ACT News


Seselja's journey is a family affair

HIS family shook off poverty to move 15,000 kilometres to Australia but now, for Zed Seselja, the shortest of strolls to Federal Parliament is proving much harder than it first appeared.

In little more than a week's time, on March 27, he will receive an unwelcome birthday present.

On the day he turns 36, an extraordinary meeting of the ACT Liberals will debate the validity of the preselection process in which Mr Seselja rolled Gary Humphries as the party's top Senate nominee for Federal Parliament.

If intra-party warfare were to eventually strip him of his Senate nomination, he will have given up his post as ACT Opposition Leader, only to taste victory briefly before having it stripped away.

But even if his nomination survives the extraordinary meeting he is far from guaranteed a trouble-free ride.

Opposition Leader Tony Abbott has promised cutbacks to the public service that would be felt most acutely in Canberra, forcing the local Senator to argue for redundancies to be spread across time and across Australia.


But perhaps one of the most difficult issues destined to confront Mr Seselja, should he succeed in his quest, is the thorny issue of the Coalition's immigration policy.

It was Christmas Day, 1970, when his mother, Katica, arrived alone in Australia from her homeland Croatia. Five months later she married Ljudevit Seselja, who had arrived in Canberra three years earlier.

His parents worked second jobs as cleaners. Racism was a small obstacle he overcame. There was not much of it but he does remember being called ''black'' on occasion because he had darker skin as a youngster.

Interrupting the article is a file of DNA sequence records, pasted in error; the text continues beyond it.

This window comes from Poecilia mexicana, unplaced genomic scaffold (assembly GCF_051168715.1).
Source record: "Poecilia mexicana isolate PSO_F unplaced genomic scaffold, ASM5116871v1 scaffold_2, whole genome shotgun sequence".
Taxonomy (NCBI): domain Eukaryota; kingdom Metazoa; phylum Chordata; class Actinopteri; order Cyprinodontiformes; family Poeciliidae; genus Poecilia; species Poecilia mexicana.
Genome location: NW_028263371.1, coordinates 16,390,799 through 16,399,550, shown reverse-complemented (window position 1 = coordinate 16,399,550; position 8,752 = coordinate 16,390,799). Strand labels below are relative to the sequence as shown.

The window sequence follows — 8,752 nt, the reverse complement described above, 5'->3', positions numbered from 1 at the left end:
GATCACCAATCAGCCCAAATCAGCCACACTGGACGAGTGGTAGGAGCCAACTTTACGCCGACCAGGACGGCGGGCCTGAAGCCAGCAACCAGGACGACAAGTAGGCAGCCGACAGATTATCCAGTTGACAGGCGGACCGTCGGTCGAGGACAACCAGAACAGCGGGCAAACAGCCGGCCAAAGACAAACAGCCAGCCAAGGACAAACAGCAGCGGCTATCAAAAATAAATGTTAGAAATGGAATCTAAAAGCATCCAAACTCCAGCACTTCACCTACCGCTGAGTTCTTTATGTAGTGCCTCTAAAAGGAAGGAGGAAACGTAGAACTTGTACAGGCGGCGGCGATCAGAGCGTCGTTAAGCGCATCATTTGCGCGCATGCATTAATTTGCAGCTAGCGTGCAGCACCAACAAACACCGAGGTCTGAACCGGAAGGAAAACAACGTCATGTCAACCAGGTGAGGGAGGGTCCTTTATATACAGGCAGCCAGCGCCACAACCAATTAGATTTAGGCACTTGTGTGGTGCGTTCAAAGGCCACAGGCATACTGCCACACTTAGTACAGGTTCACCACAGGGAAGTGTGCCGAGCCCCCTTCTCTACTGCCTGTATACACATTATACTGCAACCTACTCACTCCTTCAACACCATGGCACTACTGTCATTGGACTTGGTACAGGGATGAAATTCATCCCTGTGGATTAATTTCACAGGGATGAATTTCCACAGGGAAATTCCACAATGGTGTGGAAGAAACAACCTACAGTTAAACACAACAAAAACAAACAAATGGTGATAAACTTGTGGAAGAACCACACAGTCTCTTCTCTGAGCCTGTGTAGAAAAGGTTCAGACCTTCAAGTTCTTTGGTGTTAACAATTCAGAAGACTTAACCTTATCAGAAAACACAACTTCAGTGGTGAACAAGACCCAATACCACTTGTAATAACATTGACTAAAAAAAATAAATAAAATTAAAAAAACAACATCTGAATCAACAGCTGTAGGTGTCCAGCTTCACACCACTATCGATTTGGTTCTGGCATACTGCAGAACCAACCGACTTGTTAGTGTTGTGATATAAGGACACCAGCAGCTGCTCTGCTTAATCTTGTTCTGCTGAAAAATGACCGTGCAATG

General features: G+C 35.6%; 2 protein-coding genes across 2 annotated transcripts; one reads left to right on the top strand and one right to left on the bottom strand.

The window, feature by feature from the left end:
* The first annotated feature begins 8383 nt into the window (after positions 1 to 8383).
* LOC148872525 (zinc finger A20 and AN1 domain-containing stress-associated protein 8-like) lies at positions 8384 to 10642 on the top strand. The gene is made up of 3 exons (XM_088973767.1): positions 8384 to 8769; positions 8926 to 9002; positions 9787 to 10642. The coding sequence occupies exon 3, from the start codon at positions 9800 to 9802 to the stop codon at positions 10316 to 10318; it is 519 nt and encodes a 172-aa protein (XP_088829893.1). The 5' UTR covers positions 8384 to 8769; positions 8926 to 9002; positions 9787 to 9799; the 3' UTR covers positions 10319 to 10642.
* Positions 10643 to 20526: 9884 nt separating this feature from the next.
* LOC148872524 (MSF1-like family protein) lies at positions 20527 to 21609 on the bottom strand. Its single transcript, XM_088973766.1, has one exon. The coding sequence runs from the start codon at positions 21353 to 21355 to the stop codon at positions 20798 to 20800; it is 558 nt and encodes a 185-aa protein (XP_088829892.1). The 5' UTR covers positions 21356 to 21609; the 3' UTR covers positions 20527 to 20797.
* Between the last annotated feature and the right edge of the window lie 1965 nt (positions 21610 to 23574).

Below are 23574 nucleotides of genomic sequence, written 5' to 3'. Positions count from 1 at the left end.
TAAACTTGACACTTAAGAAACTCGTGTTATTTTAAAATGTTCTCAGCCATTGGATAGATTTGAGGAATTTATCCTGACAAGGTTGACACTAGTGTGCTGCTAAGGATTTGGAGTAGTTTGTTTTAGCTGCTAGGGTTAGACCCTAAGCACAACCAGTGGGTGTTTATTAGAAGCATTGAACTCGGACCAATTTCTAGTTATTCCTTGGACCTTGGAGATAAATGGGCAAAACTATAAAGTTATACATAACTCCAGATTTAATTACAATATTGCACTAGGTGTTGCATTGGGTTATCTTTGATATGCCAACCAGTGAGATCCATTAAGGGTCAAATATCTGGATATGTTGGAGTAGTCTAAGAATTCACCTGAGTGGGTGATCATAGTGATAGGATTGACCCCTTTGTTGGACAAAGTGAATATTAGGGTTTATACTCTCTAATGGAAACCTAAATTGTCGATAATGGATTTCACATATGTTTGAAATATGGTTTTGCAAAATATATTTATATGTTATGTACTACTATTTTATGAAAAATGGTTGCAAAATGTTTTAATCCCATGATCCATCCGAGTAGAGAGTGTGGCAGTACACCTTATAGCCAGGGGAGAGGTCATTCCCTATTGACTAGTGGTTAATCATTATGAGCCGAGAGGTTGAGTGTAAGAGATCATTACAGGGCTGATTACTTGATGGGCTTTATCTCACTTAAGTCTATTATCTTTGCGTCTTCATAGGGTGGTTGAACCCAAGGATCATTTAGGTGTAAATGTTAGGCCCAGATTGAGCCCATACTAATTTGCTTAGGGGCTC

He is entirely comfortable with the federal Liberal Party, including its immigration spokesman, Scott Morrison, who has found himself in hot water politically a number of times for statements on refugees, such as questioning the costs of asylum seeker funerals.

Mr Morrison was most recently hit with the dog whistle tag after calling for behaviour protocols after a woman was allegedly indecently assaulted by an asylum seeker, even though asylum seekers living in the community on bridging visas were about 45 times less likely to be charged with a crime than members of the public.

Mr Seselja said Australians first and foremost wanted asylum seekers to follow the correct, orderly process for entering the country.

He also noted immigrants should be allowed to bring the positive aspects of their culture with them, in the way his parents did, without remaining detached from the mainstream community.

''You want to see people from other countries are respected,'' he said. ''You don't want to leave everything behind. The word assimilation isn't healthy because it does imply that. At the same time, multiculturalism doesn't mean lots of separate cultures.''